Tuesday, December 16, 2008

Winter Blues

Sike! I'm not actually that blue this winter. Busy replaces blue most days, truth be told, though yesterday's bitter, bitter cold was enough to make anyone want to give up.

Nope, I wanted to write about winter because I wanted to sing the praises of one Bon Iver. Being the lucky girl that I am, the main dilemma of my week is whether or not to attend the Bon Iver show this coming Thursday - do I cram one more thing into an already busy pre-Christmas week?

To help me decide, I listened to "For Emma, Forever Ago" twice today while working on some freelance writing at a coffee shop. (Yeah, I just name-dropped freelancing - what up.) From my extensive musical reading, I feel fairly confident in reporting that "For Emma" was recorded in lonely Wisconsin hunting cabin one winter. I don't know why it took me until the snow falling at Thanksgiving to realize that "For Emma" is the perfect accompaniment to everyone's least favorite season. Well, everyone except my weird dad and brothers. I still think they're lying about loving the cold.

The album, as far as I can tell, was written for Emma. Though maybe not forever ago. (haha, sorry I had to.) This lucky Emma, whoever she is, had the good fortune to break our Justin Vernon's heart (even Bon Iver has an alter ego). I think Vernon's biggest success is the fact that this chronically lyric-obssesed listener doesn't know, and worse yet, doesn't care about not knowing, half the lyrics on the album. (Though I must say that the lyrics that do strike me hit HOME.) This album is about the way Vernon's broken heart sounds in a lonely hunting cabin, surrounded by snow and self-doubt. It's hard for me to describe. There's a lot of slight, slight distortions and strummy guitar. Voices lay softly on top of each other and create a minor howl at times. It's awesome.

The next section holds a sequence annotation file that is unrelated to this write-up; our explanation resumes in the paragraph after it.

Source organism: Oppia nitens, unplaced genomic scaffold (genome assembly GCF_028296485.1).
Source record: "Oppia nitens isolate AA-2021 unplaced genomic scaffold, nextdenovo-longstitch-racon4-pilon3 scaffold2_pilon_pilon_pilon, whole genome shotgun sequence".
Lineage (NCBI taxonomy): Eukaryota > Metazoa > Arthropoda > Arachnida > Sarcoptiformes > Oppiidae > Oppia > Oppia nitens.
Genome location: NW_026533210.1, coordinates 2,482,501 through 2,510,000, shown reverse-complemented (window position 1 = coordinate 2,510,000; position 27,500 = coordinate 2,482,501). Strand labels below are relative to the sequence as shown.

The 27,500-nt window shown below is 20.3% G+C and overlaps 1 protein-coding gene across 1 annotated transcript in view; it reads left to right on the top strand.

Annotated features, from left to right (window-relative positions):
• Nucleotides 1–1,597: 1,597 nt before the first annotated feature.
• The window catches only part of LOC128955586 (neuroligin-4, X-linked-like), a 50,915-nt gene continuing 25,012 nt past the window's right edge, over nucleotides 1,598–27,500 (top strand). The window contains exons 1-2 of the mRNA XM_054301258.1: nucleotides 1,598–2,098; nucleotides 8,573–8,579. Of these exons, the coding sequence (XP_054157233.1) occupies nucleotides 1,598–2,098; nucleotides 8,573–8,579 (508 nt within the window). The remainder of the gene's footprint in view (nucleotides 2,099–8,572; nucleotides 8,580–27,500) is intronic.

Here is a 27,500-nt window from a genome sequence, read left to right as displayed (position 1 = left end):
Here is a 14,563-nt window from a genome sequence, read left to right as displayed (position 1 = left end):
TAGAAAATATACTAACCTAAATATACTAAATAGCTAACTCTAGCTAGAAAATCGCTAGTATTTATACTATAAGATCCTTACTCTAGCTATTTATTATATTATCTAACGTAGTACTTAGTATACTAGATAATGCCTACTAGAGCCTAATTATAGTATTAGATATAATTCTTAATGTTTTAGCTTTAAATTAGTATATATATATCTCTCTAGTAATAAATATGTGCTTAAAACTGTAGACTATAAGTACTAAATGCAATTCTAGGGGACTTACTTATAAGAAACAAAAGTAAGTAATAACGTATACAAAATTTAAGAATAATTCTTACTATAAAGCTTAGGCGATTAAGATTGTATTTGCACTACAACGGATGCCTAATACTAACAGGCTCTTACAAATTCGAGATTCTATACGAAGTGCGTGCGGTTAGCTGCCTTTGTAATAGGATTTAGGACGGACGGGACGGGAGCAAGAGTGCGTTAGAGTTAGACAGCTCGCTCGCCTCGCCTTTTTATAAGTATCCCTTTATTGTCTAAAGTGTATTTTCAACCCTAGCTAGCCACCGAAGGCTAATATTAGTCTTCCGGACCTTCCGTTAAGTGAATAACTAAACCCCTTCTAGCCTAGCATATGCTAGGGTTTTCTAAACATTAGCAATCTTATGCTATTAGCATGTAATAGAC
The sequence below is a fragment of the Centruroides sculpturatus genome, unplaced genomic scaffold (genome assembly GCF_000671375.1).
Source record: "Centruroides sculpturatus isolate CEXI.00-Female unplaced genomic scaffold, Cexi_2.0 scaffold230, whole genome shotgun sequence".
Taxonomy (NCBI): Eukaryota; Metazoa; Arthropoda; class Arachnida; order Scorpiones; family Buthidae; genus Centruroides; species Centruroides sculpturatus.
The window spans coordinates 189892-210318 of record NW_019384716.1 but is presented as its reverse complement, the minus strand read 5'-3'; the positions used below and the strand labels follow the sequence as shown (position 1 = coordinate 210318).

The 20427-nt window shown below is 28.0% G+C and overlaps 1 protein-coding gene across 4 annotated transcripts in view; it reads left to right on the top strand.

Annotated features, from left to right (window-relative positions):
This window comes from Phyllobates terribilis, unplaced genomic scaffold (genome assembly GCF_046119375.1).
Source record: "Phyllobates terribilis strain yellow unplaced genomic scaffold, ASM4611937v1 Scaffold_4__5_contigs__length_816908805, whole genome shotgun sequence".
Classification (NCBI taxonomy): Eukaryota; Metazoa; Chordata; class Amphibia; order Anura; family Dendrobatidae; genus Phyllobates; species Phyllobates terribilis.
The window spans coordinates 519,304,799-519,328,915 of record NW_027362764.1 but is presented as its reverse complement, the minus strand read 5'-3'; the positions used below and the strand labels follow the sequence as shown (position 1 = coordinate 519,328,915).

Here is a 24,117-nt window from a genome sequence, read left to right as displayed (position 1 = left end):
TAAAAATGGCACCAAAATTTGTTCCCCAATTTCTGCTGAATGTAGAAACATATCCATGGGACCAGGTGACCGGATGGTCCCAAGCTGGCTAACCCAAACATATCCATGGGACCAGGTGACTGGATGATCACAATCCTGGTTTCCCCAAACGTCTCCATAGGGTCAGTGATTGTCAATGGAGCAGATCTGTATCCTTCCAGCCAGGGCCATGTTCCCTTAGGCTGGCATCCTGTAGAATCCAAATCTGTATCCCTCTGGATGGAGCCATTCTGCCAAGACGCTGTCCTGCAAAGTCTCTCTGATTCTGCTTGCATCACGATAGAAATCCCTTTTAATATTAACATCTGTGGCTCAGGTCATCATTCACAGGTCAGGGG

Last spring, I had heard snippets of the album, and decided to buy it. The next day, my friend was lucky enough to score us two tickets to one of Bon Iver's sold out shows at this tiny venue called the Lakeshore Theater. We're talking high school auditorium tiny. Really, she wasn't lucky. She just showed up a few hours before the show and bullied someone into selling her the tickets. She's awesome like that.

Anyway, it rained that night and I had to make the best of really wet feet and a frizzy head. After an obligatory two vodkas (I had to pay my friend back for the ticket, and I couldn't let her drink alone), she and I found seats in the tiny auditorium. Now, the Lakeshore Theater is primarily a venue for live comedy - stand up, revues, what have you. I had never been in before, and was fairly surprised to see that there was no standing area. It was just seats. After a funny little opener, Bon Iver took the stage.

Vernon had two other people on stage with him. One, the bass player, I recognized because one of the guys on All Songs Considered had said "The bass player looks like he's 16." Vernon apparently had met this kid because he taught him guitar. The other kid, a drummer, looked barely old enough to buy me a third vodka. Vernon looked like a man who'd spent a winter in a hunting cabin, writing songs that speak to my innermost heart. He was wearing a flannel shirt and a beard a few days (weeks?) old. Good enough to eat.

Then, he started playing. I think I realized I was holding my breath about three songs in. Four songs in, I realized that everyone else was holding their breath, too. The happy truth is, Vernon sounds as good live as he does on disc. His voice is amazing. I haven't been to a concert that made me feel like that since I saw Wilco in 2005, and I don't know that I've ever been to a concert with the same rapt intensity from the audience. It was like we all thought that Vernon thought that he was alone in a room, singing, and we didn't want to burst in on his privacy and break the spell. So we kept still.

I can't believe how lucky we were to get those last minute tickets. I saw Bon Iver again in July, at the Pitchfork Music Festival. He managed to cast his net over that crowd too, but it certainly wasn't the same as that churchly still Lakeshore Theater performance, on one of his first touring go-rounds. So I think I'll sit this week out. It's snowy, it's cold, and I have a house full of cookies. I can listen to the album in my warm bed, humidifier at hand like a true nerd.